The sands and the seagrass beds and even most of the coral patches were easy enough to navigate over, but coral reef has a tendency to try and grow up to the light and much of the reef was too shallow for the boat to go over, in some places even breaking the surface.  We had to be extremely careful if we needed to get in amongst the sharp reef heads to investigate deeper water beyond.  Over our numerous trips, our captains varied in their courage levels, or maybe it was their boat was uninsured, I never dared ask.  Even when I would show them print outs of the satellite image and demonstrate a clear way in (and more importantly out ) of the reef they would be sceptical.  Their experience had told them that reef bad, deep water good – why would anyone want to navigate a boat against that hard jagged thing that could rip your bottom apart on your way out.  Indeed we had many nervous moments when all you could hear was the scratching of reef against the fibre glass and the sucking of teeth from our captain.

Our surveying had to extend out into the open water beyond the bay and too look at the forereef.  Out here we were still not in the ocean but the incredible lagoon that surrounds almost the whole of Mauritius.  The waves were larger and the currents stronger here, and it took all the skill of the captain to be able to still navigate to our survey locations and hold the boat still while we observed under the water.  I’ve got better at keeping my nausea to a minimum in small boats, but this started to affect me; Jeremy was looking the worse for wear and he retreated into the depths of his rain jacket and lowered his wide brimmed hat over his eyes.  We did not spend too long out there but there was nothing difficult about the interpretation in the open water; it was a mixture of hard reef and rubble kicked up by the wave energy.  Anyway, on the satellite imagery much was obscured by the white foam and breaking waves themselves so I could not do much with any mapping.  So we headed back to the shore.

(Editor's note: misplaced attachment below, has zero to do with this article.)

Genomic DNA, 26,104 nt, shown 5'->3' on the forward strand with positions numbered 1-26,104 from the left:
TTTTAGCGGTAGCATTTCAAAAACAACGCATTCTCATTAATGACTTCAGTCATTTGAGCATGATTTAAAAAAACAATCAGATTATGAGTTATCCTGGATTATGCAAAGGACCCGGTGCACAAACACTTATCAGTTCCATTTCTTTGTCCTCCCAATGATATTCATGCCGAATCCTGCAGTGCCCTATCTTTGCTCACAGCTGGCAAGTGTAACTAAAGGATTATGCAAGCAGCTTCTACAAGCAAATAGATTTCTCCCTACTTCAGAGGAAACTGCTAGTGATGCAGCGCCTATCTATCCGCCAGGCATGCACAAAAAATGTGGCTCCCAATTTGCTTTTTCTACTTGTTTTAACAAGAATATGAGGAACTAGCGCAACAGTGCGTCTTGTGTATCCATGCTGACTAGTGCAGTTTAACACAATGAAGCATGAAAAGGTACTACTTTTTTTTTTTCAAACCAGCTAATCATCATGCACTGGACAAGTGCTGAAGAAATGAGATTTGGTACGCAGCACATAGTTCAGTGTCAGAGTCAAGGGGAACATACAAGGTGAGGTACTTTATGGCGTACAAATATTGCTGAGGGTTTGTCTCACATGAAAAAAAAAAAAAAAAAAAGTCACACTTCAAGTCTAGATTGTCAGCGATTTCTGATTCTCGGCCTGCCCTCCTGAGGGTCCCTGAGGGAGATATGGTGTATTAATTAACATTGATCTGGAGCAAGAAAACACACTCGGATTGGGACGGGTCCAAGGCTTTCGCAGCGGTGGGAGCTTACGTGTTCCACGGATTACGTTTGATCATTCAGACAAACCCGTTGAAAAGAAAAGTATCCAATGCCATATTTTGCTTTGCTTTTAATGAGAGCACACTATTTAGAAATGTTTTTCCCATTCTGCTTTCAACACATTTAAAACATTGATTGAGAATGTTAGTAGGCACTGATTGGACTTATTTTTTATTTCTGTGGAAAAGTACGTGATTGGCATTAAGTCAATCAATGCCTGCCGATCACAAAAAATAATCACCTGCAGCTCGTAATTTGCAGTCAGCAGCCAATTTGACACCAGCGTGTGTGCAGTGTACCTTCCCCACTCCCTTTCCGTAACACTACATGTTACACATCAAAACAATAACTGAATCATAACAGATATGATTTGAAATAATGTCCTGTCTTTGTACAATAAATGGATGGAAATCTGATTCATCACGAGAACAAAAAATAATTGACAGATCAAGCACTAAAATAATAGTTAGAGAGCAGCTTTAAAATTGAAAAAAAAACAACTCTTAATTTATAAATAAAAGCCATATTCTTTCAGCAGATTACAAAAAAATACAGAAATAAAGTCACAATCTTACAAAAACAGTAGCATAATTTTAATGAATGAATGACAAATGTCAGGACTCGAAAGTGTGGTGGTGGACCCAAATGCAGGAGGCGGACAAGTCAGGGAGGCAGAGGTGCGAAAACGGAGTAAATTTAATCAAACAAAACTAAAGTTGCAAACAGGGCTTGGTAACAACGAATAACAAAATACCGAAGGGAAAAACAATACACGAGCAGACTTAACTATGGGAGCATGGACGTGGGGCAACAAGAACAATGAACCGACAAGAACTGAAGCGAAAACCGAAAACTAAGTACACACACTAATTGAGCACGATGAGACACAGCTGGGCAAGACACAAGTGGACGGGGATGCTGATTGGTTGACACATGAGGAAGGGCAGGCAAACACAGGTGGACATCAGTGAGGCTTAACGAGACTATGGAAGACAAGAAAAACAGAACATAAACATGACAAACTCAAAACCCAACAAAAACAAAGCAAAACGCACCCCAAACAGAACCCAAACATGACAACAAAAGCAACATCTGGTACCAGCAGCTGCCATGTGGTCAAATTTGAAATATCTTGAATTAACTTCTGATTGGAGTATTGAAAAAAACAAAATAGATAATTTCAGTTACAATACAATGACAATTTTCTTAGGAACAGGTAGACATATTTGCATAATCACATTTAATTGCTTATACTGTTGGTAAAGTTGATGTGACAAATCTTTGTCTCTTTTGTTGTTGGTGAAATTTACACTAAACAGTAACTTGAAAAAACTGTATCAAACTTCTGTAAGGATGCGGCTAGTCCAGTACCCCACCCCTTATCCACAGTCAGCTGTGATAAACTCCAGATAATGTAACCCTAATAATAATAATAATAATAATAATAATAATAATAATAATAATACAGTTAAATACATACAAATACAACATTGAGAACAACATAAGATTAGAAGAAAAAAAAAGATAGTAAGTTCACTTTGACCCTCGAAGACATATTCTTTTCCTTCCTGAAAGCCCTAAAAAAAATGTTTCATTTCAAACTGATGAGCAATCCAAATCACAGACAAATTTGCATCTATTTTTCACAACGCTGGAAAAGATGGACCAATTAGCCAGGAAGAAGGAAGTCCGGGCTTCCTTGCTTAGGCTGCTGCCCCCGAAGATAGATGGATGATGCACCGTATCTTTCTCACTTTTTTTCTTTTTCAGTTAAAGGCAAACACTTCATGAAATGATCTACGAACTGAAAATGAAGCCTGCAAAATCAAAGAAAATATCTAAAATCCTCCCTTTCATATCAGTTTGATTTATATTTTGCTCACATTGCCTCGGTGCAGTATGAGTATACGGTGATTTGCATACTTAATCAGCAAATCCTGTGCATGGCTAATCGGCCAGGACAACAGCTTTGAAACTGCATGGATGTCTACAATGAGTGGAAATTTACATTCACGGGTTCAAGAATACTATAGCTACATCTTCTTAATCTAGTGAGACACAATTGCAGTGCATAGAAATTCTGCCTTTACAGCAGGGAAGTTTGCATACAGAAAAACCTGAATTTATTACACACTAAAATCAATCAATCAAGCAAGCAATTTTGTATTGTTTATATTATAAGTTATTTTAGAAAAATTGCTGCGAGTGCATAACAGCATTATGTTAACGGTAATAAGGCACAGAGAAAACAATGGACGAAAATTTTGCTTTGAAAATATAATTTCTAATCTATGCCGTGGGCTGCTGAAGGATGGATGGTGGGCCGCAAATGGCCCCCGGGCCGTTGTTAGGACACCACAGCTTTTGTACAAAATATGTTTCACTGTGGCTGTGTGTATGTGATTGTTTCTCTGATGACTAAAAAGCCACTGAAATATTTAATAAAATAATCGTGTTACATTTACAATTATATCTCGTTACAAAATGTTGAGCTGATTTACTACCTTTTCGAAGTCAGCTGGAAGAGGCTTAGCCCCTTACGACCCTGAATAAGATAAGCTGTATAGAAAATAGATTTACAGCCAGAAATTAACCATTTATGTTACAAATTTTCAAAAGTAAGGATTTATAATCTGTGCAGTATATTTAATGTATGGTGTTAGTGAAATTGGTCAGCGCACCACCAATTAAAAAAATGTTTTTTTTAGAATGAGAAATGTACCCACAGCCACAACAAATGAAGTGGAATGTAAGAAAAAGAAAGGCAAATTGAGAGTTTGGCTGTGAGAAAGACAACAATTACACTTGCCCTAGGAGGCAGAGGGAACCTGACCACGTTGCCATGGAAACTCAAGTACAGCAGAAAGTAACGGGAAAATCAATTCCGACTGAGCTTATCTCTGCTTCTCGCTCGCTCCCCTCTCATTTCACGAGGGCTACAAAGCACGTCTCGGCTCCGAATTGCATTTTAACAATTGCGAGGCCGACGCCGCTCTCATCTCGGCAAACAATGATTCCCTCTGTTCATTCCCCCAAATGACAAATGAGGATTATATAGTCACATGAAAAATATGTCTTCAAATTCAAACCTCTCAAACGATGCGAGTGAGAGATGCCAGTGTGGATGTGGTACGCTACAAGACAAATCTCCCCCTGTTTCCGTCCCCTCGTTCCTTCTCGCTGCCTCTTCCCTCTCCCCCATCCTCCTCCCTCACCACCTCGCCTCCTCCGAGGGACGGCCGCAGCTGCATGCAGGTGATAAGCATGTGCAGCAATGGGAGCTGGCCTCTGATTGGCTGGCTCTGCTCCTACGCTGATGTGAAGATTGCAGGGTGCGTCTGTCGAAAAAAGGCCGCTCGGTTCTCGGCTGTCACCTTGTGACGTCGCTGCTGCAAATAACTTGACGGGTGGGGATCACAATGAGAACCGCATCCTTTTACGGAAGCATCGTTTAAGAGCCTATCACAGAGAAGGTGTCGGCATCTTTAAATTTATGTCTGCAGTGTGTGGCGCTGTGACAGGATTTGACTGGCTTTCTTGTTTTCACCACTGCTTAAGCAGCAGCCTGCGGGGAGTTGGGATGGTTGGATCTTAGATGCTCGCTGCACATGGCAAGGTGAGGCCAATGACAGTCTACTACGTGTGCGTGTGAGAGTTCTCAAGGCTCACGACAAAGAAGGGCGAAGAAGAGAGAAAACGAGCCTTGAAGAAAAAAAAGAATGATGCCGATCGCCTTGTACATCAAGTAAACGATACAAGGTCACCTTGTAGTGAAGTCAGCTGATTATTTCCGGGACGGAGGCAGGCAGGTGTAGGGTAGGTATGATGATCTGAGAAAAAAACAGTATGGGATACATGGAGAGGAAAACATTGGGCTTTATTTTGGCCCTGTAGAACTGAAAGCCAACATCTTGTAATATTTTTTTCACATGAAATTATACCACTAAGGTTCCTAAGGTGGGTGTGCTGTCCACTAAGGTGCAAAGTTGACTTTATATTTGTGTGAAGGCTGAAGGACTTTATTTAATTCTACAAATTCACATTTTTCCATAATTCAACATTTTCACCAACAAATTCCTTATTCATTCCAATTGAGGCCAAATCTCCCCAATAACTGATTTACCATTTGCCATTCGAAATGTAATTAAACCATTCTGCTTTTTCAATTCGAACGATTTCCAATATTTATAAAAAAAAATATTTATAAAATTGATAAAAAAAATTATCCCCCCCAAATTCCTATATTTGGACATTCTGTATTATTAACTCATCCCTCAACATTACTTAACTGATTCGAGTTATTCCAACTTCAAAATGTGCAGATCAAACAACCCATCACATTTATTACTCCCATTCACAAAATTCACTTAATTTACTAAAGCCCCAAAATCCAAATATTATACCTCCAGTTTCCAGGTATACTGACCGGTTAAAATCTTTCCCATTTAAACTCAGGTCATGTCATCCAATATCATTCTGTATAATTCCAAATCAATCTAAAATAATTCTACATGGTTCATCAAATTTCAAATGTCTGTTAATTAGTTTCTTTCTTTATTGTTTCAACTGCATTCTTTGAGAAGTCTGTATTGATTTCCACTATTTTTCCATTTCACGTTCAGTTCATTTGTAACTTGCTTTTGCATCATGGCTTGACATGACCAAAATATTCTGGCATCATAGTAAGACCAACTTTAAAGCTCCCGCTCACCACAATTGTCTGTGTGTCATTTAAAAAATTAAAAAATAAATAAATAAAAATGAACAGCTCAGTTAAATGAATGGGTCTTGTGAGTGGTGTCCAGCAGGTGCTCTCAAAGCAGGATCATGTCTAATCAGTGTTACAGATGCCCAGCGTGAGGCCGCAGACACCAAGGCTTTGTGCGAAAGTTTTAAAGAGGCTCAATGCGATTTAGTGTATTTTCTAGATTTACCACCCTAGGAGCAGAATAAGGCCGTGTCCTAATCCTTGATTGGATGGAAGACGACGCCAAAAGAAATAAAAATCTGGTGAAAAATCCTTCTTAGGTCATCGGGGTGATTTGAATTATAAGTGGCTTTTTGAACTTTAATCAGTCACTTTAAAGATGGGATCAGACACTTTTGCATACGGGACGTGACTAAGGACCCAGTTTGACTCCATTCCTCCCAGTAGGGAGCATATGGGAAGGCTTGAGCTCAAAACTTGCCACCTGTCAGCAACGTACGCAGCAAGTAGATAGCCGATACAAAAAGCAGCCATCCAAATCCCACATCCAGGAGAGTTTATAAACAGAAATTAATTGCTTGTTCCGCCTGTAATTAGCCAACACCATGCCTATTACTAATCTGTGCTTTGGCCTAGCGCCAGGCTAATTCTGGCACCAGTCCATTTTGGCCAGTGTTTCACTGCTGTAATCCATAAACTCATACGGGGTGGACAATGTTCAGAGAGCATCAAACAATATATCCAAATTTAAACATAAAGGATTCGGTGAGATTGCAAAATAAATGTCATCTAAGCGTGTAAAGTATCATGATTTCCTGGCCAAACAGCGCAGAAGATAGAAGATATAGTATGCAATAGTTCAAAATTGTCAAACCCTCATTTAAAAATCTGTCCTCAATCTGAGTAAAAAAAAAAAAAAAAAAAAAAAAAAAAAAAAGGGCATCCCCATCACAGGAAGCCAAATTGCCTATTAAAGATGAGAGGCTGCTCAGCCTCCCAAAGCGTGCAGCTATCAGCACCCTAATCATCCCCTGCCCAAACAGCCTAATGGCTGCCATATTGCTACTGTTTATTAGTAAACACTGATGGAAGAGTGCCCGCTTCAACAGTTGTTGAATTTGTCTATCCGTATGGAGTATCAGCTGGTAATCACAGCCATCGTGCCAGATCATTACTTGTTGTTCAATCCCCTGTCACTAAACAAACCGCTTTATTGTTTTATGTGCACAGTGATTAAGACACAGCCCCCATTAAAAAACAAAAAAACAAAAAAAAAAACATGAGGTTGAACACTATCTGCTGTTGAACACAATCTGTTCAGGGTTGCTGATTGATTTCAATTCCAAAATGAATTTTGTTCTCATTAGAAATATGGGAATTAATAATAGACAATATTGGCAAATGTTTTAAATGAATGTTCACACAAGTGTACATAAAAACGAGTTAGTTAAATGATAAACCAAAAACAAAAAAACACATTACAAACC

Walking the Beaches – Jeremy

Jeremy had not been on the original project team  – indeed I did not know of his existence when I had been here for the first two months.  Our original survey expert had not been able to go through with the project and Jeremy was known to our team leader.  He had arrived a few days before me so I turned up at the house in Calodyne with him already settled in.  It’s always a mouth gulping  moment when you meet someone for the first time with whom you have been forced to work for a long period, but after a day or two of pleasantries, a few beers, exploration of our mutual pasts and a few terrible joke telling sessions, we found ourselves comfortable in each other’s company.  As the next few weeks progressed I grew to like Jeremy enormously – very passionate and sound over his work, meticulous over contract arrangements but also generous to other’s opinions and relaxed about working arrangements and incredibly good company.  Those qualities proved supremely important given the tasks we had to do.